Elon Musk, the billionaire Tesla CEO, unveiled a $43 billion cash buyout offer for Twitter Inc (TWTR.N), arguing that the social media company needs to be taken private in order to grow and become a platform for free speech.
“Twitter holds a lot of promise. I’ll take care of everything.” Musk, who is already the company’s second-largest shareholder, wrote to the company’s board of directors on Wednesday. The offer was made public in a regulatory filing on Thursday.
His $54.20 per share bid represents a 38 percent premium over Twitter’s close on April 1, the last trading day before his 9.1 percent stake in the social media network was made public.
Musk, the world’s richest man with a fortune of $273.6 billion, declined an invitation to join Twitter’s board of directors this week after reporting his investment, a move analysts claimed suggested his takeover plans because a board position would have capped his shareholding to just under 15%.
Investors were initially sceptical. Twitter’s stock was flat to slightly down during noon trading. Some people thought Musk’s offer undervalued the microblogging network, which has grown into a global communication tool for individuals and world leaders.
Prince Alwaleed bin Talal of Saudi Arabia tweeted about the sale from his verified account. He called himself one of Twitter’s “largest & long-term owners” and claimed Musk’s offer undervalued the company, which he declined.
On Twitter, Musk indicated that it was his “best and final offer” and that if the board rejected it, he would reconsider his investment.
“Since investing, I’ve realised that the company, in its current state, will neither prosper nor meet this societal need. Twitter needs to be reorganised as a private company.” Musk stated in a letter to Twitter Chairman Bret Taylor.
Musk, a self-described “free speech absolutist,” has criticised Twitter and its limits, and recently polled Twitter users on whether they believe the social media network maintains the principle of free speech.
“A lot of people are going to be pretty dissatisfied with West Coast high tech as the de facto arbiter of free expression,” Musk said after Twitter banned former President Donald Trump over concerns about encouragement to violence during his supporters’ attack on the US Capitol last year.
In an interview with Sirius XM’s Americano Media on Wednesday, Trump said he “probably wouldn’t have any interest” in returning to Twitter, where he had more than 88 million followers.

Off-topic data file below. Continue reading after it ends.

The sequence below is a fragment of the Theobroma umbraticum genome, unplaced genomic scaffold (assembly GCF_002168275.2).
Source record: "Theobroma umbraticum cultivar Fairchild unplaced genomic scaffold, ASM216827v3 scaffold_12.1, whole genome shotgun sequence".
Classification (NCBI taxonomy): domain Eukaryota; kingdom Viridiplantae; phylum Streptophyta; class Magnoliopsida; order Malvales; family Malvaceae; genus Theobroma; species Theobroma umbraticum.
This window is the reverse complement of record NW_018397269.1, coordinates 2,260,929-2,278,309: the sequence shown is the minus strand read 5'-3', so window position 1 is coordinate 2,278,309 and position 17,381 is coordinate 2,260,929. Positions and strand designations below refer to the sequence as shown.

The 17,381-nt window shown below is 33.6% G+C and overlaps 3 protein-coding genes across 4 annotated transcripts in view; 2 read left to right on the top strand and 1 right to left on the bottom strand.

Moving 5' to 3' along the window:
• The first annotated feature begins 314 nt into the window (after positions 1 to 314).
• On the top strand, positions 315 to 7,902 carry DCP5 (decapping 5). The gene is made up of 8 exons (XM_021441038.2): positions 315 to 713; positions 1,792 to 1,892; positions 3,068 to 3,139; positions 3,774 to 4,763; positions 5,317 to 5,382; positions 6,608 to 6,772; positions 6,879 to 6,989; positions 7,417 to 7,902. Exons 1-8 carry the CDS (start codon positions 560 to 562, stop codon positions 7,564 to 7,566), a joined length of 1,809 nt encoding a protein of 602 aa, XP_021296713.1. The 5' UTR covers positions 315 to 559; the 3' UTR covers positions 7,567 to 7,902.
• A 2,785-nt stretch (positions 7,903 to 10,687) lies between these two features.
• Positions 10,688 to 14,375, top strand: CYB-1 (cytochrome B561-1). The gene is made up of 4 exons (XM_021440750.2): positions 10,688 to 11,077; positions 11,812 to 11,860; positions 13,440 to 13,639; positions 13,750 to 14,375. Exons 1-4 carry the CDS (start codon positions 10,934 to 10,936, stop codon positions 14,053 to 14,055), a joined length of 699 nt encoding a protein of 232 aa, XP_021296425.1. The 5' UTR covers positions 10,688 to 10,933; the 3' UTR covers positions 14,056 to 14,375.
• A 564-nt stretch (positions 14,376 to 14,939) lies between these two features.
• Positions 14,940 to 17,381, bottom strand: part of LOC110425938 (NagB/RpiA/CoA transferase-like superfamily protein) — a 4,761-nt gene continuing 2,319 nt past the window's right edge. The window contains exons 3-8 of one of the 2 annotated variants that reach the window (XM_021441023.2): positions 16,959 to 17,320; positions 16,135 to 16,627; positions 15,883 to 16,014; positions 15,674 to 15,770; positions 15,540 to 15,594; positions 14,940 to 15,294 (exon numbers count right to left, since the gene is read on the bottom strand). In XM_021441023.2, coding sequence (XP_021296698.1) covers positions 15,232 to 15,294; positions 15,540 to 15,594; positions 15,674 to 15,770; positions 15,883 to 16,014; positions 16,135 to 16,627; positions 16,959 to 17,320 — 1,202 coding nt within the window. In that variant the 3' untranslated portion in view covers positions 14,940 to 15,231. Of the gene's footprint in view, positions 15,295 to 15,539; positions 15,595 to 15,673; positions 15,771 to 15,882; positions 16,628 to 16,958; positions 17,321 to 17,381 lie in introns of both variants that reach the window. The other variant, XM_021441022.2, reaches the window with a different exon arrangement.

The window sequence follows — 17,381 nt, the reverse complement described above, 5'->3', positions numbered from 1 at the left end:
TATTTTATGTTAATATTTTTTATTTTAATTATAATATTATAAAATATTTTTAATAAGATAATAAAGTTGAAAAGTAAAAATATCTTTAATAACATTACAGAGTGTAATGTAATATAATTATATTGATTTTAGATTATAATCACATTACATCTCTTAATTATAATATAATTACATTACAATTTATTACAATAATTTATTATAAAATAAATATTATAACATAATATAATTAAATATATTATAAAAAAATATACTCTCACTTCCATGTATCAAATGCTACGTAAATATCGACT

Employees, some of whom were concerned about Musk’s impact on the company’s ability to control content, were expected to attend a Twitter all-hands meeting later on Thursday to discuss the news, according to one source.
Twitter will analyse the offer with the help of Goldman Sachs and Wilson Sonsini Goodrich & Rosati, according to a source.
For his offer, Musk said Morgan Stanley, a US investment bank, was working as his financial counsellor. He hasn’t specified how he’ll fund the deal if it goes through.
“If the deal is approved, we expect Musk will fund the acquisition with a combination of debt and Tesla equity. Given the amount of the deal (about $43 billion), we anticipate some Tesla shares could be sold, given how closely his fortune is related to the company “CFRA Research analyst Angelo Zino noted.
Musk paid off a tax debt last year by selling more than $15 billion in Tesla (TSLA.O) stock, accounting for roughly 10% of his stake in the electric vehicle maker.
Twitter’s recent lower-than-expected user additions have raised concerns about its growth prospects, even as it pursues large projects like audio chat rooms and newsletters.
“The fundamental dilemma for the Twitter board today is whether to accept a very generous offer for a company that has been a chronic underperformer and has a history of treating its users with apathy,” said Michael Hewson, chief market analyst at CMC Markets.
Twitter will not make a decision on Musk’s bid on Thursday, according to a source familiar with the situation. According to the source, the board is discussing the parameters of the valuation method, following which it would ask its specialists to evaluate the bid and wait for the results.
Since joining Twitter in 2009, Musk has amassed over 80 million followers and has used the platform to make a number of announcements, including dangling a Tesla go-private deal that landed him in legal trouble.
“His past run-ins with regulators might not be an issue if he really wants to take Twitter private – but it might make potential financing sources wary of providing the cash unless he’s willing to pledge a large portion of his Tesla holdings to collateralize the debt,” said Howard Fischer, a partner at Moses & Singer and former senior trial counsel at the US Securities and Exchange Commission (SEC).
Musk’s move also raises the potential of more bids for Twitter.
“It will be impossible for any other bidders/consortium to emerge,” Wedbush Securities analyst Daniel Ives wrote in a client note, “and the Twitter board will be pushed to accept this bid and/or initiate an aggressive process to sell Twitter.”